While I intensely dislike the slogan “Work smarter, not harder,” the phrase resonates with me when it comes to managing your calendar.
If you have ever felt like your calendar leads you around like a dog on a leash, or you’ve felt a rush of dopamine because you figured out how to squeeze another meeting into an overloaded schedule, today’s post is for you.
Your Ideal Calendar
If your calendar is overflowing with meetings and you have no “productive” or “think” time, it’s time to remodel. I choose that term deliberately. This is not canceling a meeting here or there. This is tearing it down and rebuilding it as you want it to be.
To do this, forget everything about your existing calendar structure. Forget the constraints you know (or believe) are non-negotiable. If you had the power to rebuild your calendar from the ground up however you wanted, how would you design it? Consider the following:
- How many blocks of uninterrupted “focus time” do you need in your week?
- What do you want your “working hours” to be? What’s the earliest meeting you’d like to have? What’s the latest time of the day you’d have an appointment?
- How many breaks do you need in a day? Where would you slot them? Do you have a dedicated break for lunch?
- At what time of day is your energy level highest? How would you arrange your schedule to take advantage of this?
- Do you want to batch 1:1 meetings together on a single day or spread them throughout the week?
In particular, ensure you have two or three dedicated “focus time” blocks on your calendar. It will never happen if you don’t proactively block this time and treat it as sacred. A word of caution on this. If you are in 6-8 hours of meetings per day right now, you will have difficulty permitting yourself to block out as much focus time as you need to succeed. If you struggle with this, find a coach or an accountability partner to challenge your thinking.
Assess Your Current Calendar
Chances are, your ideal calendar looks radically different than your current one. It may feel like a bridge too far. Before you remodel, do some detective work on your existing calendar to identify opportunities for change.
Put each meeting under a microscope. Ask yourself the following questions:
- Is this meeting a valuable use of time? Rate the value of each meeting on a scale of 1-5.
- If you scored the meeting low, how can you change it?
- Should you be attending this meeting?
- If not, why are you attending?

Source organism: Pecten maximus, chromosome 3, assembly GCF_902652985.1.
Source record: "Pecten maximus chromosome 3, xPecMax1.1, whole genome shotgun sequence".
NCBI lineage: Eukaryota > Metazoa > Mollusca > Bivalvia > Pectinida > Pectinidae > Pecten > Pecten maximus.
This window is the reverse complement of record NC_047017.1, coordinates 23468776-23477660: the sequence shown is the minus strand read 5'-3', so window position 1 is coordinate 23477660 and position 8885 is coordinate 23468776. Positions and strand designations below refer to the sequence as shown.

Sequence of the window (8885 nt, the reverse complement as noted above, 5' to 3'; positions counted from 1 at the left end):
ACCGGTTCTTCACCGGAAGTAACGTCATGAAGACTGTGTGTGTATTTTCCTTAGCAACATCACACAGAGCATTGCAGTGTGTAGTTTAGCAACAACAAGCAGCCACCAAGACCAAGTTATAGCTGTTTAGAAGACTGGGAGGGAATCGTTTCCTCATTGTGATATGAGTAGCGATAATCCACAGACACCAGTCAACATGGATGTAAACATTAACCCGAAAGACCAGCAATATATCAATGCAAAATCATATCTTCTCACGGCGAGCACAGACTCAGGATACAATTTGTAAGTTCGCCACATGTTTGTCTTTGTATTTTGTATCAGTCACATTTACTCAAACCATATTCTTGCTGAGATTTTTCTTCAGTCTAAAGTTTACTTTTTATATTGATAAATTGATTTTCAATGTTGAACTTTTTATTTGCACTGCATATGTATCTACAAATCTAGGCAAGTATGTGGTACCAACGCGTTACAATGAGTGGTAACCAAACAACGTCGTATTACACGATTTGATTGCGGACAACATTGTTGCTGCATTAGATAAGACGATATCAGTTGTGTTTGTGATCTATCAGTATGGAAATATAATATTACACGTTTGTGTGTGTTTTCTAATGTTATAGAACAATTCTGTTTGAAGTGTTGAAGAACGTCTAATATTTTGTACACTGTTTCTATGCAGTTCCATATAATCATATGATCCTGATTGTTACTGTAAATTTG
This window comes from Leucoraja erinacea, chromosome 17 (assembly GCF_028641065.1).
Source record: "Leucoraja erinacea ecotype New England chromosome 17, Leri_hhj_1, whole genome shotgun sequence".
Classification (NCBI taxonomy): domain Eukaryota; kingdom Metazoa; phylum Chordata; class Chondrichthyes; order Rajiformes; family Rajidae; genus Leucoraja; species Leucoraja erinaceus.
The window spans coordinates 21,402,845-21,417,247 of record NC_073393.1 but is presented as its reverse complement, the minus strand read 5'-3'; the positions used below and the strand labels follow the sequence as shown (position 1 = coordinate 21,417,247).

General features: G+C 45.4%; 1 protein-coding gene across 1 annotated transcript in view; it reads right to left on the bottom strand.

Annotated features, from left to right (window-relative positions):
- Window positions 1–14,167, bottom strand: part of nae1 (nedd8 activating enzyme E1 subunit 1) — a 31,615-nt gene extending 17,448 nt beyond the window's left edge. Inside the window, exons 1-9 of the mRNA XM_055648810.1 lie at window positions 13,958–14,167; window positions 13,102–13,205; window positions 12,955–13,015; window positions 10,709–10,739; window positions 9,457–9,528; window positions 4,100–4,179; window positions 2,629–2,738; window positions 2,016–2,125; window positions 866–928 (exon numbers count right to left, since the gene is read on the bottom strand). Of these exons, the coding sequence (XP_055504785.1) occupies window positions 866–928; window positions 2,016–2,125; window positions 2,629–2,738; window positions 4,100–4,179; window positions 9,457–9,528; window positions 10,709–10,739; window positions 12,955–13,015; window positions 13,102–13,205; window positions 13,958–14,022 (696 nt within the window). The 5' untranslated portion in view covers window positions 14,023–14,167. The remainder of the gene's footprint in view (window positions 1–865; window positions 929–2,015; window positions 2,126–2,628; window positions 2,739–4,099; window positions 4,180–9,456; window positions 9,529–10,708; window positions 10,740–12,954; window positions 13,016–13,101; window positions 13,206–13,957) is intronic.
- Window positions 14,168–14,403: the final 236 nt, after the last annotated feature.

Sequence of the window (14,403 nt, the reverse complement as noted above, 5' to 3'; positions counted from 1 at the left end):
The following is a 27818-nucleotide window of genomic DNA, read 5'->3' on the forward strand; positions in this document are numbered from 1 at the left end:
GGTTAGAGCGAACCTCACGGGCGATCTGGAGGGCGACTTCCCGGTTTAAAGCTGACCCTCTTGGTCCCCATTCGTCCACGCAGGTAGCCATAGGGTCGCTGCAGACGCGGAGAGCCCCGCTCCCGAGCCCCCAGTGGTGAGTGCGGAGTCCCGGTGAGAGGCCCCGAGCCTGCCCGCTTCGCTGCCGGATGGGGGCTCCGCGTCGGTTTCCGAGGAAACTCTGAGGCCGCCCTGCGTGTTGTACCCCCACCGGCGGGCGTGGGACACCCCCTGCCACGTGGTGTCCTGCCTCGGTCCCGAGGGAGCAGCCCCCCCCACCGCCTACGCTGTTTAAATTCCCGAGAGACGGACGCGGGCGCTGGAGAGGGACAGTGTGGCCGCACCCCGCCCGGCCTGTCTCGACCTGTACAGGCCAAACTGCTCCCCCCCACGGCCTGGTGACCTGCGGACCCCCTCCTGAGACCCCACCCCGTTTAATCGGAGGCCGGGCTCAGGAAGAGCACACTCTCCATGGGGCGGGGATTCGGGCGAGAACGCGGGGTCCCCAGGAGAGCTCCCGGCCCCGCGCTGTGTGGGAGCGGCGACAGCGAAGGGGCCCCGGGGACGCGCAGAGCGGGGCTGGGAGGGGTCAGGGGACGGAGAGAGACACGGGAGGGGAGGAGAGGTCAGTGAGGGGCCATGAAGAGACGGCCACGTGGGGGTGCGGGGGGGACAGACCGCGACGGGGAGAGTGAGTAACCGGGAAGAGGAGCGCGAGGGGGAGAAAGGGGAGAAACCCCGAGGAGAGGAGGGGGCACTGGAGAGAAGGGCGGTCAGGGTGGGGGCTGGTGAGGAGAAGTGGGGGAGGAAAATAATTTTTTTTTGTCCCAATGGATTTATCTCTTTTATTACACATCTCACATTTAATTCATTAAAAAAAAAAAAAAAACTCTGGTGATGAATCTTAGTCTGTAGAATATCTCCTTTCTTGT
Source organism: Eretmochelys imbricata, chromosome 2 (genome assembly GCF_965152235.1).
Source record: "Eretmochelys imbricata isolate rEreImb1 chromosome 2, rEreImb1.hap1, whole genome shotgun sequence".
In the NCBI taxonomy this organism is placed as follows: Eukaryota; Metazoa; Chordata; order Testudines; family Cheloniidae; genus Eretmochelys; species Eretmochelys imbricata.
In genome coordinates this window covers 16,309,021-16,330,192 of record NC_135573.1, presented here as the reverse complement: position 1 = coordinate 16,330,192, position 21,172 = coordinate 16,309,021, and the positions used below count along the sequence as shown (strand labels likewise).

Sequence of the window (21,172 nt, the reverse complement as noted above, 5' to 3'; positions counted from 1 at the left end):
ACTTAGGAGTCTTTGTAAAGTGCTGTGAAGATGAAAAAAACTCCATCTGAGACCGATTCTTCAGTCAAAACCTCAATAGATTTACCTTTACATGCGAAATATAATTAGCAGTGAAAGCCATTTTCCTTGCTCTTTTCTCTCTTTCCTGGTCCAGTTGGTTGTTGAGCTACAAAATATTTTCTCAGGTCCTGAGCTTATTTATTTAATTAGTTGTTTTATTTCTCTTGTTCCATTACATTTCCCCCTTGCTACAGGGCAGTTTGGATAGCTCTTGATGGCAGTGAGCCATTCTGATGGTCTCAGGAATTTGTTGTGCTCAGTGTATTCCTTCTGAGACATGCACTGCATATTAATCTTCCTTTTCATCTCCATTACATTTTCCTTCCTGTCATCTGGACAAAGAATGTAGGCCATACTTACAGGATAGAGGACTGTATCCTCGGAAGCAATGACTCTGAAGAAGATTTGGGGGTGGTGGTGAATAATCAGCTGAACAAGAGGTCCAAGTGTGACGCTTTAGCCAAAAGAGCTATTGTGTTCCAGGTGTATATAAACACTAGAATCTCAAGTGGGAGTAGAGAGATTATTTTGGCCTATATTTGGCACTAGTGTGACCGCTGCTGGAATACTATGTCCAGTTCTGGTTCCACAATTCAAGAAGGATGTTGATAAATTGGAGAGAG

- Do you need to delegate attendance to someone else?
- Do you need to ensure the meeting owner publishes outcomes to people who need to be informed?
- Is this meeting the right length of time? Can it be shortened? Can it happen less frequently?
- Could this meeting be replaced with another mode of communication (Slack, Email, Video Message)?
If you are ruthless in your evaluation, you will find many opportunities for remodeling.
This is an excellent opportunity to re-evaluate your 1:1 meetings with your direct reports. See my 1:1 101 post for tips on how to make this time more effective. I shifted that time to mentoring and coaching and reduced the frequency from weekly to fortnightly.
Many meetings have too many participants. This can indicate a FOMO (Fear of Missing Out) culture – people fear they won’t know what decisions were made unless they attend the meeting. Whenever I see this, I ask the leader to reboot the meeting, limiting it to the required participants. I ask them to commit to publishing decisions and action items from the meeting to everyone who wants to be informed. I ask them not to accept additional participants who don’t need to be there but want to “listen in.” (Pro tip – Outlook and Gmail both have settings where you can prevent participants from forwarding your invite to someone else).
With your ideal calendar and your existing analysis completed, the next step is negotiating your current calendar with the desired state. In their book Make Time: How to Focus on What Matters Every Day, Jake Knapp and John Zeratsky have a tactic they call “Bulldoze Your Calendar” (this is tactic 10 of 87). Imagine a mini bulldozer driving around your calendar, freeing up the space you need.
- Move meetings over to other slots.
- Eliminate meetings you don’t need to attend.
- Shorten meetings or move to a less frequent cadence.
Have courage. You’ll be surprised how many people will shorten a meeting or shift to accommodate your schedule if you take the time to ask and explain your desire to be a more effective leader.
If you can’t make this happen in the coming weeks, I invite you to jump ahead four weeks. While the near-term may be booked solid, you probably have more flexibility when you start looking out four weeks or more. Draw a line in the sand and remodel your calendar beginning at that point forward. You’ll be there before you know it.
If you haven’t already done so, I also recommend you enable short meetings, giving yourself and your colleagues 5-10 minutes between meetings, so you have a few minutes to collect yourself.
Putting It Into Practice
Here’s a quick list to put these techniques into practice:
- Build your optimal calendar from the ground up, including dedicated blocks of focus time.
- Assess the value of your existing meetings.
- Look for opportunities to eliminate meetings, reduce the number of participants, or reduce the frequency.
- Remodel your calendar to align with your optimal calendar.
- Enable short meetings.
- If your next few weeks are set in stone, put this in place beginning four weeks from now.
You have much more control over your calendar than you think, but it requires courage, a willingness to say no, and a touch of ruthlessness when you see poor meeting behaviors. The impact on your productivity and your sanity will be well worth it.
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